Moveon.org's Vote for Change Tour October 8-TD Waterhouse Centre, Orlando, FLOctober 11-MCI Center, Washington, DC The Vote for Change tour's final show in Orlando, Florida, served as the grand finale for modern rock's most earnest guerilla campaign to date. Yet both politically and geographically, the tour reached its apex three days before, when Hurricane Lisa blasted through the hapless city. Hotels designed for the jet set boasted makeshift shutters and empty fountains, while neon signs pointing towards Disney World and Universal Studios flickered with waning energy, simultaneously signaling the natural disaster and the end of the Clinton-era prosperity.

  • America's Semi-Modern Troubadour: Colin Meloy of the Decemberists

    The Decemberists with Lou BarlowWebster HallNew York City There is something about Decemberists lead singer Colin Meloy that inspires old-fashioned descriptors, words that haven't been in common usage since nineteen dickety six.Perhaps it's his predilection for industrial Victorian storytelling in his songs (see; The "Chimbley Sweep", "Billy Liar", the "Legionnaire's Lament").Maybe its Meloy's own use of quaintly antiquated nouns, like "knickers" and "divan," or the dainty illustrations that decorate all of the Decemberists albums and merch. Meloy comes off as a dandy, and not in the Oscar Wilde, faux gay kind of way, though Montana-bred Meloy does affect a British accent.

  • Guided by Voices farewell tour

    Guided by VoicesThe PageantSt. Louis, MO Picture a typical concert venue transformed into something straight out of the 1920s. Men in suits look at you and say, "Welcome to 'Speakeasy'. Have a good time tonight." Women dressed as flappers nod and wink.You wonder for a second if you're in a jazz-age timewarp instead of the Guided by Voices farewell tour, but sheer curiosity keeps you engaged. In the corner, a band called the Urban Jazz Naturals plays a swinging mix of trumpet and guitar riffs that has the audience equal parts perplexed and dance-happy. Velvet couches are in abundance, and people lounge on them, sipping a variety of beverages. An elderly woman named Dixie deals blackjack to several players.Three women dance seductively to classy music piped in from overhead.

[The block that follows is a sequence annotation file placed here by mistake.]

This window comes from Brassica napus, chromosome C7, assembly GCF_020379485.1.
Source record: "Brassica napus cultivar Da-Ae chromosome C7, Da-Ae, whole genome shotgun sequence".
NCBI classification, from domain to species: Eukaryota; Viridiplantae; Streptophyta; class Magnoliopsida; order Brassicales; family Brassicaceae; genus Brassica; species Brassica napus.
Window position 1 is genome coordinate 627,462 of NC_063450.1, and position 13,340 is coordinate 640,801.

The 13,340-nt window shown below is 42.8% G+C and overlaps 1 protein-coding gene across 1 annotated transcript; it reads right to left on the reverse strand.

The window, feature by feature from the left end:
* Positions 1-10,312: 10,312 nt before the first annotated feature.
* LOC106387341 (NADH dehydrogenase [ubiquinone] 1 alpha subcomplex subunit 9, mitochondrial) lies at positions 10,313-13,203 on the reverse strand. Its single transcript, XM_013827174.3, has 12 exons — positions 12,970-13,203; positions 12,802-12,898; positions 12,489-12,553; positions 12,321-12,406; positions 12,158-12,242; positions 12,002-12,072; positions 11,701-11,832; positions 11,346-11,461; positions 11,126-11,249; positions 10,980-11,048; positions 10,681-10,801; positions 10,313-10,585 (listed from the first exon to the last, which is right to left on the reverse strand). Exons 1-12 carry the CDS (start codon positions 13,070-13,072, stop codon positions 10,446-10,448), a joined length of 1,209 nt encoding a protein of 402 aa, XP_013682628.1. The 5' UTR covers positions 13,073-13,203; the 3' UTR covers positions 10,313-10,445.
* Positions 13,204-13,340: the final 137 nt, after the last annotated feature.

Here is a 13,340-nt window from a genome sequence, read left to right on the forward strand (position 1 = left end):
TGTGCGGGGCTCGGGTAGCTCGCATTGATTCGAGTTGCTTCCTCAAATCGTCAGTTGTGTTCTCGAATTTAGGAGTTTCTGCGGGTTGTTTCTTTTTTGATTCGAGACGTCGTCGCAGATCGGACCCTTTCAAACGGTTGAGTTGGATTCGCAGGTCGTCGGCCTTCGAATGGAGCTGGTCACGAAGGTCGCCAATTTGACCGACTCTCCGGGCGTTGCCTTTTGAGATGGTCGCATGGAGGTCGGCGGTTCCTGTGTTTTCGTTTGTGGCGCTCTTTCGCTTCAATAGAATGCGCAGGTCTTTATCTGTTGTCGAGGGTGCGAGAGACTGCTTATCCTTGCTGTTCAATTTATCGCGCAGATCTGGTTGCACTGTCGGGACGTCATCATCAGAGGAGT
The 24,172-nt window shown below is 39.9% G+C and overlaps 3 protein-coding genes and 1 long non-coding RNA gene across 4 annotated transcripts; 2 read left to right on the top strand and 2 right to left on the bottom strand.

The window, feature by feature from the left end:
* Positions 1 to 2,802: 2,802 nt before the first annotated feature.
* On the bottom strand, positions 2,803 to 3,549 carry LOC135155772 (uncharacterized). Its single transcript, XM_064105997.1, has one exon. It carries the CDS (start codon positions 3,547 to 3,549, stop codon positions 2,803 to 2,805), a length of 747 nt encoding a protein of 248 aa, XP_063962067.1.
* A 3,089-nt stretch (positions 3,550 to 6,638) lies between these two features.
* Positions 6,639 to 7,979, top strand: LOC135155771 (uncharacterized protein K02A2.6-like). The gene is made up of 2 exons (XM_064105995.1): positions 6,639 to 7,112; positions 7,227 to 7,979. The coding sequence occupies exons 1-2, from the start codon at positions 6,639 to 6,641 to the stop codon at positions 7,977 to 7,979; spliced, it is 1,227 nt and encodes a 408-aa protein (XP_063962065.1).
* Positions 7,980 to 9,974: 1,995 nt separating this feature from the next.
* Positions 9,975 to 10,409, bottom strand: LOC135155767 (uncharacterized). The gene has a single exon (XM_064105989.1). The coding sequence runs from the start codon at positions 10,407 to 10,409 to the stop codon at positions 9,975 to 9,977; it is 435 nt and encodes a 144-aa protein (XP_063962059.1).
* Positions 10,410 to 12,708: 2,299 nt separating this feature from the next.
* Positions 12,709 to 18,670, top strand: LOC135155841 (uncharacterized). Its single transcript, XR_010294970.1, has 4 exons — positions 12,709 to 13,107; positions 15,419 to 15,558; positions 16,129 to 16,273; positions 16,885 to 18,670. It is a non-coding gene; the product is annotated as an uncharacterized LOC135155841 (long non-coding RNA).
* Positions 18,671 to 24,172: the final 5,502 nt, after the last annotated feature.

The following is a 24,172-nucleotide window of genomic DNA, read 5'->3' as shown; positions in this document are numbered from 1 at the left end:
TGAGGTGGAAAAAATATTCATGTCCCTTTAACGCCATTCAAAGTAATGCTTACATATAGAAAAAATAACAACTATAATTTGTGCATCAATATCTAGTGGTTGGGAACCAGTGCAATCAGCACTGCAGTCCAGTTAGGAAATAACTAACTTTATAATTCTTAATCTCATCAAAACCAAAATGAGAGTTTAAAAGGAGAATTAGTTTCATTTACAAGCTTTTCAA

• The Libertines - Live at NYC's Webster Hall

    The LibertinesWebster HallNew York City There are certain artists--Cat Power and Ryan Adams come to mind--who have parlayed volatility and unpredictable behavior into part of their live performance appeal. For fans, the thrill of a potential public meltdown is well worth the price of a ticket. There are others (Michael Jackson, Courtney Love) whose personal lives provide so much tabloid fodder that their press threatens to upstage their on-stage antics. The UK-based sloppy gutter-glam Libertines have made a career out of drunkenly walking the line between the two. The cover art of the Libertines' eponymous new album is a portrait of a sweaty Carl Barât pushed in a sort of half-embrace with his co-frontman, Peter Doherty - Carl looking pleadingly into the camera, Pete gazing down at his left arm, and THE LIBERTINES emblazoned across both.

  • Unhappy Campers

    Indie rock veterans Camper Van Beethoven were dealt an unfriendly blow by our neighbors to the north this past week. After triumphantly rocking a sold-out CMJ show at New York's Bowery Ballroom last Saturday night, Camper Van Beethoven's comeback tour hit an unexpected bump in Montreal the following Wednesday, when all of their gear and merch was stolen from a van in the parking lot of the Hotel Lord Berri. According to Camper's website, the theft was clearly premeditated and professionally executed. "They cut through the sheet meal of the trailer to get around the lock, but not before rifling the keys in the attendant kiosk to see if they couldn't steal the whole van," wrote the band in an online statement. Rupert Bottenberg, the music editor for Montreal's alt weekly The Mirror, was disappointed but not shocked by the theft.